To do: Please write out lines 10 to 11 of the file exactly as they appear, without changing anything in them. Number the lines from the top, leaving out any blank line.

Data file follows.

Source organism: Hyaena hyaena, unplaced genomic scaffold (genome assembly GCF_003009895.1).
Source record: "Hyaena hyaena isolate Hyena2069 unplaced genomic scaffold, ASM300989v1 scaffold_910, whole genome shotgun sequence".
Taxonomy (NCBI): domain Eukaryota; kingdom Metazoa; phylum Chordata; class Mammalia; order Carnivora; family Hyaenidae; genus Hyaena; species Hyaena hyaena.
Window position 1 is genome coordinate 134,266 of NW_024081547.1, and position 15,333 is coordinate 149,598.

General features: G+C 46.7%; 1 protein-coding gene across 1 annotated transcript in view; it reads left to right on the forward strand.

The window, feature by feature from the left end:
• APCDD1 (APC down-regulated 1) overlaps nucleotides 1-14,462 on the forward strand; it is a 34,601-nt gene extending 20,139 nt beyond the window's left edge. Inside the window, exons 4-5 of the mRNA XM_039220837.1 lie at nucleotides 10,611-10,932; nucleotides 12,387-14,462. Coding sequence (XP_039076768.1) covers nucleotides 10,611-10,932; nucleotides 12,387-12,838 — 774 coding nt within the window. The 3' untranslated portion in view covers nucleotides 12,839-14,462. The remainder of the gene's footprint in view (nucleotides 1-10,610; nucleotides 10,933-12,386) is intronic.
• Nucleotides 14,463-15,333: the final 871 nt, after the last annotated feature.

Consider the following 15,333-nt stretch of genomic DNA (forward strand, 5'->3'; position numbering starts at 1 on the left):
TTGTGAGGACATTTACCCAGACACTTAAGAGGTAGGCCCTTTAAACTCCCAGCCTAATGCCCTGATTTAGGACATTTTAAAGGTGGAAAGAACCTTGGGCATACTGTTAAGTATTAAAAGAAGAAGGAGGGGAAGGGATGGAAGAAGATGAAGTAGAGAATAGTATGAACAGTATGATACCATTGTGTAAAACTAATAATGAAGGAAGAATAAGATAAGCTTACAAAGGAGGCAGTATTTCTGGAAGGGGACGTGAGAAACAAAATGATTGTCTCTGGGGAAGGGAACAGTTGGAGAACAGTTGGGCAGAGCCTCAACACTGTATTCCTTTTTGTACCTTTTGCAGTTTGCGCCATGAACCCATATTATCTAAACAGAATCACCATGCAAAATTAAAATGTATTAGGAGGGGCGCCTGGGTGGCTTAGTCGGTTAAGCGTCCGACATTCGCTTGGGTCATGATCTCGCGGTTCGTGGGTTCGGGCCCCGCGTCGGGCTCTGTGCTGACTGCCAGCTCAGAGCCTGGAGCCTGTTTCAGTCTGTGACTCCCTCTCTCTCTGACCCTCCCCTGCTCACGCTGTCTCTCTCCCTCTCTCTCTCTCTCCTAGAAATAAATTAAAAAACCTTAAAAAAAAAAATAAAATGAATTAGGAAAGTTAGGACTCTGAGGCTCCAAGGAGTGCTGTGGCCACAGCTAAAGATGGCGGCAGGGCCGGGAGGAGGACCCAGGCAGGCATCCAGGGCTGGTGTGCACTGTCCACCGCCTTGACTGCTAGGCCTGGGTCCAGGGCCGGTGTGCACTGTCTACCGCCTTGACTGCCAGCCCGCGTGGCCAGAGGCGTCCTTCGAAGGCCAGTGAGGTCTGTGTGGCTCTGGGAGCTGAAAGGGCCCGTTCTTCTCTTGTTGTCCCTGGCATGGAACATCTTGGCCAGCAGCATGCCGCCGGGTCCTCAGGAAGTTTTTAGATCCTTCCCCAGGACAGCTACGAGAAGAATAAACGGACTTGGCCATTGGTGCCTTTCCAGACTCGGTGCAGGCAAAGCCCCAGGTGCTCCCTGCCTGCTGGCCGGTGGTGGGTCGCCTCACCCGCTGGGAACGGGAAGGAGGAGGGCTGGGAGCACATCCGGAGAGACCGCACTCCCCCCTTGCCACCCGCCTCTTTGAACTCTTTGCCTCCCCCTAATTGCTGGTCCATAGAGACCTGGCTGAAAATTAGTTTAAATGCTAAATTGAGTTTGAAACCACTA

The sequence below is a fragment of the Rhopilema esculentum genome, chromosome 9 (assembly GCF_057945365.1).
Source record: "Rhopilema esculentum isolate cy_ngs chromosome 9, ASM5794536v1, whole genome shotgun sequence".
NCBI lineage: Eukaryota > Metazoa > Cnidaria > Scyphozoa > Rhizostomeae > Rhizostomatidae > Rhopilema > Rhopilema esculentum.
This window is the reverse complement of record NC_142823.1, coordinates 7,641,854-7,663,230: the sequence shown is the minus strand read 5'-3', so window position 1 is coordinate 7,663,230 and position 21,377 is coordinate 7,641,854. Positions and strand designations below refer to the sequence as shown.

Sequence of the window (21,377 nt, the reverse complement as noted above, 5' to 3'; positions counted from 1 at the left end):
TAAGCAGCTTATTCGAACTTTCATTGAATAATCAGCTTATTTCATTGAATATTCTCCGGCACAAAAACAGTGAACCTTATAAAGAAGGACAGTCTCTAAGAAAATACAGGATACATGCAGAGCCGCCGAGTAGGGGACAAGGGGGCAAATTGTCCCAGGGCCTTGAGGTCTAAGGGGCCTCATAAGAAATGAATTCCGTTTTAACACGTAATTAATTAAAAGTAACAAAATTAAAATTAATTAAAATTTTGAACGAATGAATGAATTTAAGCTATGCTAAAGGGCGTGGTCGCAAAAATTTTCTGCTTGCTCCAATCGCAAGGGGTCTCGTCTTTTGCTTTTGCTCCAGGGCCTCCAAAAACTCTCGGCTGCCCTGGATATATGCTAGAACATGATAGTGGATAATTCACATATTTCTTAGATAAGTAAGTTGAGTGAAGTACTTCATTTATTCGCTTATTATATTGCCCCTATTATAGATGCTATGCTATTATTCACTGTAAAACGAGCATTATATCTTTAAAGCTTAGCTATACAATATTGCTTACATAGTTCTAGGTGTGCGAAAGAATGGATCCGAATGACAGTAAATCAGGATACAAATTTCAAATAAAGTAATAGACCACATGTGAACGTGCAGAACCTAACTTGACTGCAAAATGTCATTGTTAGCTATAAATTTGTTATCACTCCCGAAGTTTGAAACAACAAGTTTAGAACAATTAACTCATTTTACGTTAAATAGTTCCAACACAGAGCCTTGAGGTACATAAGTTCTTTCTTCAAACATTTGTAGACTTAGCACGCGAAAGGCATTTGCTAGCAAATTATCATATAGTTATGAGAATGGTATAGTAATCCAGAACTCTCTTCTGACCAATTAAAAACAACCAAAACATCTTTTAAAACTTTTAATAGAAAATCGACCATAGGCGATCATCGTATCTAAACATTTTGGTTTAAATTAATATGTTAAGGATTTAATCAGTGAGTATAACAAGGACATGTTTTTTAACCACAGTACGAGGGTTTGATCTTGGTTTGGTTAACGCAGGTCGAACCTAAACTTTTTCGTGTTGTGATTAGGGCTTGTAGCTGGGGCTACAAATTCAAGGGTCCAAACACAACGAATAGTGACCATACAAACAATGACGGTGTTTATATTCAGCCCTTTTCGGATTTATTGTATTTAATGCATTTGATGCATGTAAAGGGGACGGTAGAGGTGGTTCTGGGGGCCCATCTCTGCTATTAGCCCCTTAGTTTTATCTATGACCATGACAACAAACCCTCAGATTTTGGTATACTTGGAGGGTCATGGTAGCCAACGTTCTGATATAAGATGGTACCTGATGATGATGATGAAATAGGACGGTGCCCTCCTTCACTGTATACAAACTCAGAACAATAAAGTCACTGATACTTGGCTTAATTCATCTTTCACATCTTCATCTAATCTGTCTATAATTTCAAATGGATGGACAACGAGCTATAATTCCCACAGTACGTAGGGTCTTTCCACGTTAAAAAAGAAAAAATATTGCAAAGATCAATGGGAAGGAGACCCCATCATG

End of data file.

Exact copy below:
TTGTGAGGACATTTACCCAGACACTTAAGAGGTAGGCCCTTTAAACTCCCAGCCTAATGCCCTGATTTAGGACATTTTAAAGGTGGAAAGAACCTTGGGCATACTGTTAAGTATTAAAAGAAGAAGGAGGGGAAGGGATGGAAGAAGATGAAGTAGAGAATAGTATGAACAGTATGATACCATTGTGTAAAACTAATAATGAAGGAAGAATAAGATAAGCTTACAAAGGAGGCAGTATTTCTGGAAGGGGACGTGAGAAACAAAATGATTGTCTCTGGGGAAGGGAACAGTTGGAGAACAGTTGGGCAGAGCCTCAACACTGTATTCCTTTTTGTACCTTTTGCAGTTTGCGCCATGAACCCATATTATCTAAACAGAATCACCATGCAAAATTAAAATGTATTAGGAGGGGCGCCTGGGTGGCTTAGTCGGTTAAGCGTCCGACATTCGCTTGGGTCATGATCTCGCGGTTCGTGGGTTCGGGCCCCGCGTCGGGCTCTGTGCTGACTGCCAGCTCAGAGCCTGGAGCCTGTTTCAGTCTGTGACTCCCTCTCTCTCTGACCCTCCCCTGCTCACGCTGTCTCTCTCCCTCTCTCTCTCTCTCCTAGAAATAAATTAAAAAACCTTAAAAAAAAAAATAAAATGAATTAGGAAAGTTAGGACTCTGAGGCTCCAAGGAGTGCTGTGGCCACAGCTAAAGATGGCGGCAGGGCCGGGAGGAGGACCCAGGCAGGCATCCAGGGCTGGTGTGCACTGTCCACCGCCTTGACTGCTAGGCCTGGGTCCAGGGCCGGTGTGCACTGTCTACCGCCTTGACTGCCAGCCCGCGTGGCCAGAGGCGTCCTTCGAAGGCCAGTGAGGTCTGTGTGGCTCTGGGAGCTGAAAGGGCCCGTTCTTCTCTTGTTGTCCCTGGCATGGAACATCTTGGCCAGCAGCATGCCGCCGGGTCCTCAGGAAGTTTTTAGATCCTTCCCCAGGACAGCTACGAGAAGAATAAACGGACTTGGCCATTGGTGCCTTTCCAGACTCGGTGCAGGCAAAGCCCCAGGTGCTCCCTGCCTGCTGGCCGGTGGTGGGTCGCCTCACCCGCTGGGAACGGGAAGGAGGAGGGCTGGGAGCACATCCGGAGAGACCGCACTCCCCCCTTGCCACCCGCCTCTTTGAACTCTTTGCCTCCCCCTAATTGCTGGTCCATAGAGACCTGGCTGAAAATTAGTTTAAATGCTAAATTGAGTTTGAAACCACTA

The sequence below is a fragment of the Rhopilema esculentum genome, chromosome 9 (assembly GCF_057945365.1).